Coming to Terms with the Why
In the process of dealing with my fears, I talked to Nigel Tann, the director of training at People’s Action, who was leading the overall training arch for this “Fundamentals of Organizing” webinar. Instead of just assuaging my fears in a non-committal way (“Don’t worry, you can do it”), Nigel asked me a simple question:
Sören, why are you doing this? Why did you want to lead this training session?
This gave me some food for thought. Yes, why was I doing this? Why did I want to walk into a situation that I knew would be challenging and risky? As a trainer, I would stand in front of a room full of strangers and ask probing, often personal questions. Participants might become annoyed and defensive, pushing back in a way that might derail the whole training and leave me in a state of despair. These, at least, were my nightmares about how it might go.
Lying awake the night before the training, I thought about the “Why”. I thought about my vision of building a grassroots organization that reaches across national borders and brings together people from all parts of Europe, and eventually the world, to fight for a global society based on the value and dignity of all human life. I thought about my anger at seeing the world descend into the trap of nationalism in the last 15 years, about the borders that were being erected and the deportations taking place everywhere, and how I had longed and worked for a chance to do something meaningful and effective about this for years.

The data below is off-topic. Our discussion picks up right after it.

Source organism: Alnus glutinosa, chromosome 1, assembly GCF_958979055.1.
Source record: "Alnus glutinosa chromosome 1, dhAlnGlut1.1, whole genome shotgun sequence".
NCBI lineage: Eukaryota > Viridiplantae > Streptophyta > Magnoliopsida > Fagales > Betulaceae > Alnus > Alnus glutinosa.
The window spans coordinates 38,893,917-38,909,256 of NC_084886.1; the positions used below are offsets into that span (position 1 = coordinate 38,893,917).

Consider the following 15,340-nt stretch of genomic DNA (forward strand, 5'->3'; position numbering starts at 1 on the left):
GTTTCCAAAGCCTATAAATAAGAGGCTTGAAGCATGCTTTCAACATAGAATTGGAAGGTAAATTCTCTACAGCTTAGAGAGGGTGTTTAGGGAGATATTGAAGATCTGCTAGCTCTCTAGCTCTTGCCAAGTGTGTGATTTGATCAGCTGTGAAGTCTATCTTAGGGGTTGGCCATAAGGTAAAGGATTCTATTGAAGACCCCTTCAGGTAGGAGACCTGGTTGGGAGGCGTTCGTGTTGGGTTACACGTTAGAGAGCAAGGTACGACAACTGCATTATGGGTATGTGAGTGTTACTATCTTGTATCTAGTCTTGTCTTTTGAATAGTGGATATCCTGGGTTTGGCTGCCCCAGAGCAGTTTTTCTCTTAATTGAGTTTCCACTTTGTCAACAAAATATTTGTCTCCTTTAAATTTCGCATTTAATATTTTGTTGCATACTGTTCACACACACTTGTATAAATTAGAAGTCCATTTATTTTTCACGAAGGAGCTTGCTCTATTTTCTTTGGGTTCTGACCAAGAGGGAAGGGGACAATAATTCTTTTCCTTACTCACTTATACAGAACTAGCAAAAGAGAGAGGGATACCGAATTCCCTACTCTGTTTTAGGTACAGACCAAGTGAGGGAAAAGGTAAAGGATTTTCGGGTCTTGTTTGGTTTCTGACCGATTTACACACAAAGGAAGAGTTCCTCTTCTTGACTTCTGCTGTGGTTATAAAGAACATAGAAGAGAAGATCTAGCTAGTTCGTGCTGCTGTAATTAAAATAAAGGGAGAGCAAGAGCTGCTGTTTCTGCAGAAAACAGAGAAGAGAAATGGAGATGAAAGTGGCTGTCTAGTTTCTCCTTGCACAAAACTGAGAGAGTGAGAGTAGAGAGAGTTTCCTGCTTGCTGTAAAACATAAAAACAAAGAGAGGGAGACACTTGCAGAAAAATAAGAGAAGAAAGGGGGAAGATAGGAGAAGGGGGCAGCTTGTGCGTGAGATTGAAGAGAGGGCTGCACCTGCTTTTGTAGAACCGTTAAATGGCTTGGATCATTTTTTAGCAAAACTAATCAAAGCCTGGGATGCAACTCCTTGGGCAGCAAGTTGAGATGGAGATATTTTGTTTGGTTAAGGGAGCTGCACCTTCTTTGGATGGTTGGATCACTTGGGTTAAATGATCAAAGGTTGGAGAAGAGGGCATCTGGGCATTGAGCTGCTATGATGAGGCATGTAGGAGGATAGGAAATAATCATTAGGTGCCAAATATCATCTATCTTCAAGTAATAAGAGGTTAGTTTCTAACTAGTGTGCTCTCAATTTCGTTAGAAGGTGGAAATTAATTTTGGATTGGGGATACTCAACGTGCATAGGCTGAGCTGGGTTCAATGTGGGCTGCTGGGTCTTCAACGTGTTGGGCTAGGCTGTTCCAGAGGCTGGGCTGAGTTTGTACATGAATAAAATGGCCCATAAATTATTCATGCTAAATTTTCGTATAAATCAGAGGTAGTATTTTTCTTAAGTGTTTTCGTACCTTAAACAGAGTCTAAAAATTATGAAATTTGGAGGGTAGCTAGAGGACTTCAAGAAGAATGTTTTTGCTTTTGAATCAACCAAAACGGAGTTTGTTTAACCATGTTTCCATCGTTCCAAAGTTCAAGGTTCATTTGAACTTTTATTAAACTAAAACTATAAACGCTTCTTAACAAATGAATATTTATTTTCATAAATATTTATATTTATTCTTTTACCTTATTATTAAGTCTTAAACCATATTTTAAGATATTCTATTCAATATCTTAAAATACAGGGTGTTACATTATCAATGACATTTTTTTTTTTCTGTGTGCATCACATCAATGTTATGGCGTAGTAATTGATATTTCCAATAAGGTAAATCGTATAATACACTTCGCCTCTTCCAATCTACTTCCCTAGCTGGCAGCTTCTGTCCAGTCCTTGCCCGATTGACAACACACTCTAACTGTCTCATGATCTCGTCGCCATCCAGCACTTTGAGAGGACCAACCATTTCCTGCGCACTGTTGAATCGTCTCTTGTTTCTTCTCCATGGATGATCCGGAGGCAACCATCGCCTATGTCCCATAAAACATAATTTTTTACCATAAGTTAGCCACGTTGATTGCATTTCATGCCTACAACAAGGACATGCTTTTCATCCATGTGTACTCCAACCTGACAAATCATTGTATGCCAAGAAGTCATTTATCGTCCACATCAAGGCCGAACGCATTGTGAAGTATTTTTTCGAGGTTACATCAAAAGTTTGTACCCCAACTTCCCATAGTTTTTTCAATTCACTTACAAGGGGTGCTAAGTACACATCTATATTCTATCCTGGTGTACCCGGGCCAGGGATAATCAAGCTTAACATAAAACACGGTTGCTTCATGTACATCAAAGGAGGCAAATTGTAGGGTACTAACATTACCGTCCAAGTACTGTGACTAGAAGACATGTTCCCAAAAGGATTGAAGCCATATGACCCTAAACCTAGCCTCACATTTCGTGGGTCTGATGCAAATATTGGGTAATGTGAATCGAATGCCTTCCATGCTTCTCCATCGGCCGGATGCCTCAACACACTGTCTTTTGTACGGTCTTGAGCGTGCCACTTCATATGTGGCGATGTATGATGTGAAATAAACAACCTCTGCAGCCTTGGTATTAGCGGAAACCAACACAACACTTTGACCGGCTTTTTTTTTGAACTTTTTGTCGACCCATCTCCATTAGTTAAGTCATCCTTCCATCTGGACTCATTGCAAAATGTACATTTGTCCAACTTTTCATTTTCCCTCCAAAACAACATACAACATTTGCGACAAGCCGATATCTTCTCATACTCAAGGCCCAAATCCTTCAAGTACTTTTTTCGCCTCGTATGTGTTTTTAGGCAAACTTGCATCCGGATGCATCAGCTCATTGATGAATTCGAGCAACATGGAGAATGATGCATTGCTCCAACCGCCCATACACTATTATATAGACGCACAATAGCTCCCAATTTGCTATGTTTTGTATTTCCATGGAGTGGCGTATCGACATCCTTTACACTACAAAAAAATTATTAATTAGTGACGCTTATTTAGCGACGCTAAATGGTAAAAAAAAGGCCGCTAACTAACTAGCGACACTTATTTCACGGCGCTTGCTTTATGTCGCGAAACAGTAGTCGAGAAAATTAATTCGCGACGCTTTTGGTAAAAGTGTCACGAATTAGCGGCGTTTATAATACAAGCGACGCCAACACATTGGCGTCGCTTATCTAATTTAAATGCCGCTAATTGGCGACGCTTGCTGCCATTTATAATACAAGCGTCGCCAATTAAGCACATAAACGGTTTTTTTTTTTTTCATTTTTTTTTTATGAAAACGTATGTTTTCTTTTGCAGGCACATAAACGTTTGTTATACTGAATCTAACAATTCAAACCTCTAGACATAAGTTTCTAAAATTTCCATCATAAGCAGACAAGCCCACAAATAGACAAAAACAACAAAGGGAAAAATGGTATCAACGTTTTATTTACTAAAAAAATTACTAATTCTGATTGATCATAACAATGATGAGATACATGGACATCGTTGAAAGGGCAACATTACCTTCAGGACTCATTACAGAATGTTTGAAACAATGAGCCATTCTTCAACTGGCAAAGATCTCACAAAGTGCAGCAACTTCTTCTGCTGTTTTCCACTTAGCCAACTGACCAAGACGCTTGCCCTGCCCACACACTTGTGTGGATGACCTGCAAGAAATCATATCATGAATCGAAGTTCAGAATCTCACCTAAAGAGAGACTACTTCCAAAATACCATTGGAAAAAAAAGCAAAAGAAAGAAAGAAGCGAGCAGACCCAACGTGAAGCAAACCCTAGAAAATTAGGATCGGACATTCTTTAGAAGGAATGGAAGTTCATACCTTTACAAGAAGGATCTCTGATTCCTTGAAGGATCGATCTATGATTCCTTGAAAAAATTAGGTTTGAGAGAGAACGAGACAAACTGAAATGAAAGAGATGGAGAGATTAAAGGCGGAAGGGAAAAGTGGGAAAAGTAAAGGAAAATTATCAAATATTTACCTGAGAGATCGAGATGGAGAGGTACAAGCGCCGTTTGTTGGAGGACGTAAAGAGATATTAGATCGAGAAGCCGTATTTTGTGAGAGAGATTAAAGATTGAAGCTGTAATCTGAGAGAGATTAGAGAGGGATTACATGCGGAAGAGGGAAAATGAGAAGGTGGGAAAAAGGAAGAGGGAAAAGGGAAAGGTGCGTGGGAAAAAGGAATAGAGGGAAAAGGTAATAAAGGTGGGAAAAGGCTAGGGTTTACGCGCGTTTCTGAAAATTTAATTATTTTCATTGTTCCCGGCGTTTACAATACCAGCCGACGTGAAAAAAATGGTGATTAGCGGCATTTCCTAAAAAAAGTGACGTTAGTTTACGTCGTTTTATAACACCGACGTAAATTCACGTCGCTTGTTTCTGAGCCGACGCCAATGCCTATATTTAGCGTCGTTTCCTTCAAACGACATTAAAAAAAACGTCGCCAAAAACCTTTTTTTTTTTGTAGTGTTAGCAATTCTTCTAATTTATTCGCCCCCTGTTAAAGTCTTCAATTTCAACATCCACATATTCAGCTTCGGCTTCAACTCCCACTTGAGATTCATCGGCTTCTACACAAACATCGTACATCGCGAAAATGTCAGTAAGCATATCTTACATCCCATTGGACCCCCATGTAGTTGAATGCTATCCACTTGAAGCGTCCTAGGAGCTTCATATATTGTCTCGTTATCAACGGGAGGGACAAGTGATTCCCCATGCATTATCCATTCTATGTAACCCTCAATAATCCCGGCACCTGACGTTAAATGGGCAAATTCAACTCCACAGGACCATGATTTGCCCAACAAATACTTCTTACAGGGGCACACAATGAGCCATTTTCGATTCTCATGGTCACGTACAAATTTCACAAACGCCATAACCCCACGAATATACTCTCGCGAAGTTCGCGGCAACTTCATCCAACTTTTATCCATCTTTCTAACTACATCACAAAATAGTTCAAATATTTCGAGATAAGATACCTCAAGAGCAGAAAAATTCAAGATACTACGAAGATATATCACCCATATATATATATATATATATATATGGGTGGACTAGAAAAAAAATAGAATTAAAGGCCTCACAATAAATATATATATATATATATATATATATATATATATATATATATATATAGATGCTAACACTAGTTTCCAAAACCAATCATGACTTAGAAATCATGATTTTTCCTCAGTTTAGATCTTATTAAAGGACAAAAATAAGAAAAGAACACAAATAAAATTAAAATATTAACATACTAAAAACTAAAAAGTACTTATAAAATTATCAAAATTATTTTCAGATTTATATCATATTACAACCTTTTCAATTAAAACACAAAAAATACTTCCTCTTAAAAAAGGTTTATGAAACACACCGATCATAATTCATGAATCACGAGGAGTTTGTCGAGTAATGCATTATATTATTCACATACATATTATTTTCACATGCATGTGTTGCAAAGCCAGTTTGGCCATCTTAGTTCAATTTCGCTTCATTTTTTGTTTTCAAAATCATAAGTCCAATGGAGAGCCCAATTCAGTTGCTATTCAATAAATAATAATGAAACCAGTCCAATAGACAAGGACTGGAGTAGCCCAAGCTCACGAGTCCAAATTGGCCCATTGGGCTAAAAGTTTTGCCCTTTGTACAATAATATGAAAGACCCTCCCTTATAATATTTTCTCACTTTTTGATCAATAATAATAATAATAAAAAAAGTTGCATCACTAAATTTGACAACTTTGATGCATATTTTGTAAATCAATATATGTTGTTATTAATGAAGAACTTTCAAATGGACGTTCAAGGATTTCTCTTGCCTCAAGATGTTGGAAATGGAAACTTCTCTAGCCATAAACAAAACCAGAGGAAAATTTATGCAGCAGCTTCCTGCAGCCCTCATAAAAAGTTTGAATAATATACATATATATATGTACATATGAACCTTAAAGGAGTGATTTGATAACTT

I thought back to my own experiences of exclusion – I thought about how when I was a kid in elementary school, I was bullied for years because I was supposedly not the “right kind” of boy, because I was open and vulnerable about my emotions. I thought about how this experience had made me alert for the mechanisms of exclusion in our society, including the ones that we take for granted – like national borders.
I thought about my difficult family history and how we had been affected by the dismantling of the German welfare state in the 2000s. I remembered how my mum had feared every letter from the Jobcenter – the agency that administers welfare payments (“Hartz IV”) in Germany. I thought about Gerhard Schröder, the German chancellor at the time, explaining that we had to cut social services due to “globalization,” and how I had realized later that the way global capitalism was set up was undermining wages, working conditions, taxes and social services everywhere. I thought about how this exact realization had landed me at Justice is Global, the organization that I was now working with, which was working on a vision to create a just, progressive globalization.